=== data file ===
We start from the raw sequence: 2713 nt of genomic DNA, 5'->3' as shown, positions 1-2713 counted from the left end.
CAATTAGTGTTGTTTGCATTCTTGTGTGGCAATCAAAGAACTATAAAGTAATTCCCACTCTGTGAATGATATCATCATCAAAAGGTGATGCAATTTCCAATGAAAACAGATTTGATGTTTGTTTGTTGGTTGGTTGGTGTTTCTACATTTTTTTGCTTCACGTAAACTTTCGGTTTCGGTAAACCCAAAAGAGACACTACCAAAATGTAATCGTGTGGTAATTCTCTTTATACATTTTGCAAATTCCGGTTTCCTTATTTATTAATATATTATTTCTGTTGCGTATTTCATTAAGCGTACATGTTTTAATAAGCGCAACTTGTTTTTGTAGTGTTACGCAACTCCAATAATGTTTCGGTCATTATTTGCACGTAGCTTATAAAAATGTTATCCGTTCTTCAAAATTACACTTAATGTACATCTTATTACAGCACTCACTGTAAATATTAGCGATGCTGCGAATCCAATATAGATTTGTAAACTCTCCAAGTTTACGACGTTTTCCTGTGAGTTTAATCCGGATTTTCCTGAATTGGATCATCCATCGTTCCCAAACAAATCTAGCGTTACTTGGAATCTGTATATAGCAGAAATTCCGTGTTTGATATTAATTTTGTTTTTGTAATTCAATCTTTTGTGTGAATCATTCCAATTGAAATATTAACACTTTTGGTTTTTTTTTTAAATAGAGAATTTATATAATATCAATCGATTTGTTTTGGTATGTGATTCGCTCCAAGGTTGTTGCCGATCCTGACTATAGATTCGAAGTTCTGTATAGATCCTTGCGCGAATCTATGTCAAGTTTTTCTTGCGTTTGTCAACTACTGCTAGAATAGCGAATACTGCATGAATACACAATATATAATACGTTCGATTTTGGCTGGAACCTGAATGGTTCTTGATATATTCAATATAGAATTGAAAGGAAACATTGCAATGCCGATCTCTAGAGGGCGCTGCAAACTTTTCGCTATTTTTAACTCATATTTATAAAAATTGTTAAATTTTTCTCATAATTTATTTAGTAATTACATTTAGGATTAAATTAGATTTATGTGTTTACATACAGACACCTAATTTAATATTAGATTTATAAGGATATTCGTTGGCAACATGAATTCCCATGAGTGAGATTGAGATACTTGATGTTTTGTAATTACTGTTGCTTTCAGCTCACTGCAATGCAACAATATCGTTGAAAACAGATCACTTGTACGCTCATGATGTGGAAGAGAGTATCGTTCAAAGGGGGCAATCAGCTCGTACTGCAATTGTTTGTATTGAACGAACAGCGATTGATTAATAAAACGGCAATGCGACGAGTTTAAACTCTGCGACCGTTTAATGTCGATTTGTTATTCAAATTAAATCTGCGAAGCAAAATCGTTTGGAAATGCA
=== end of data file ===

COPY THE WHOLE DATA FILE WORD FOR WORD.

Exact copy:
We start from the raw sequence: 2713 nt of genomic DNA, 5'->3' as shown, positions 1-2713 counted from the left end.
CAATTAGTGTTGTTTGCATTCTTGTGTGGCAATCAAAGAACTATAAAGTAATTCCCACTCTGTGAATGATATCATCATCAAAAGGTGATGCAATTTCCAATGAAAACAGATTTGATGTTTGTTTGTTGGTTGGTTGGTGTTTCTACATTTTTTTGCTTCACGTAAACTTTCGGTTTCGGTAAACCCAAAAGAGACACTACCAAAATGTAATCGTGTGGTAATTCTCTTTATACATTTTGCAAATTCCGGTTTCCTTATTTATTAATATATTATTTCTGTTGCGTATTTCATTAAGCGTACATGTTTTAATAAGCGCAACTTGTTTTTGTAGTGTTACGCAACTCCAATAATGTTTCGGTCATTATTTGCACGTAGCTTATAAAAATGTTATCCGTTCTTCAAAATTACACTTAATGTACATCTTATTACAGCACTCACTGTAAATATTAGCGATGCTGCGAATCCAATATAGATTTGTAAACTCTCCAAGTTTACGACGTTTTCCTGTGAGTTTAATCCGGATTTTCCTGAATTGGATCATCCATCGTTCCCAAACAAATCTAGCGTTACTTGGAATCTGTATATAGCAGAAATTCCGTGTTTGATATTAATTTTGTTTTTGTAATTCAATCTTTTGTGTGAATCATTCCAATTGAAATATTAACACTTTTGGTTTTTTTTTTAAATAGAGAATTTATATAATATCAATCGATTTGTTTTGGTATGTGATTCGCTCCAAGGTTGTTGCCGATCCTGACTATAGATTCGAAGTTCTGTATAGATCCTTGCGCGAATCTATGTCAAGTTTTTCTTGCGTTTGTCAACTACTGCTAGAATAGCGAATACTGCATGAATACACAATATATAATACGTTCGATTTTGGCTGGAACCTGAATGGTTCTTGATATATTCAATATAGAATTGAAAGGAAACATTGCAATGCCGATCTCTAGAGGGCGCTGCAAACTTTTCGCTATTTTTAACTCATATTTATAAAAATTGTTAAATTTTTCTCATAATTTATTTAGTAATTACATTTAGGATTAAATTAGATTTATGTGTTTACATACAGACACCTAATTTAATATTAGATTTATAAGGATATTCGTTGGCAACATGAATTCCCATGAGTGAGATTGAGATACTTGATGTTTTGTAATTACTGTTGCTTTCAGCTCACTGCAATGCAACAATATCGTTGAAAACAGATCACTTGTACGCTCATGATGTGGAAGAGAGTATCGTTCAAAGGGGGCAATCAGCTCGTACTGCAATTGTTTGTATTGAACGAACAGCGATTGATTAATAAAACGGCAATGCGACGAGTTTAAACTCTGCGACCGTTTAATGTCGATTTGTTATTCAAATTAAATCTGCGAAGCAAAATCGTTTGGAAATGCA